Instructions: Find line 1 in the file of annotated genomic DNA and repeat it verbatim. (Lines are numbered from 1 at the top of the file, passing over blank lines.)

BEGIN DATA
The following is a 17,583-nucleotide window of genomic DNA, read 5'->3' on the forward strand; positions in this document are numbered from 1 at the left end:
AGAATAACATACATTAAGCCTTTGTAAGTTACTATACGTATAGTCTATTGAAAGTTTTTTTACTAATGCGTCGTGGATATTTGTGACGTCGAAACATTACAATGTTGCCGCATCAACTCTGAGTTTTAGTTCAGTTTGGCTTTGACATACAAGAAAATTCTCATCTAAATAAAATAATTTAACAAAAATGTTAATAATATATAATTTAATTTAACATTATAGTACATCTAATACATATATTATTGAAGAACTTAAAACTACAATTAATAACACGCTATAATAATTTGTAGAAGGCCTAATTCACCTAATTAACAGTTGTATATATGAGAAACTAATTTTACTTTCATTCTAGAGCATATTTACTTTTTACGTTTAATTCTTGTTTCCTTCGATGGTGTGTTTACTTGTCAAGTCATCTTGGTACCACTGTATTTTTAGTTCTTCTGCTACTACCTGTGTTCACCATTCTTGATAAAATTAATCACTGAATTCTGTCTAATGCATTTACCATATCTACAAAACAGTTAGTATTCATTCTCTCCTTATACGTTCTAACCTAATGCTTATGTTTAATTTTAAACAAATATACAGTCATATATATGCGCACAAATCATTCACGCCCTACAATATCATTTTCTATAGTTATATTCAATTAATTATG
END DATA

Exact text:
The following is a 17,583-nucleotide window of genomic DNA, read 5'->3' on the forward strand; positions in this document are numbered from 1 at the left end: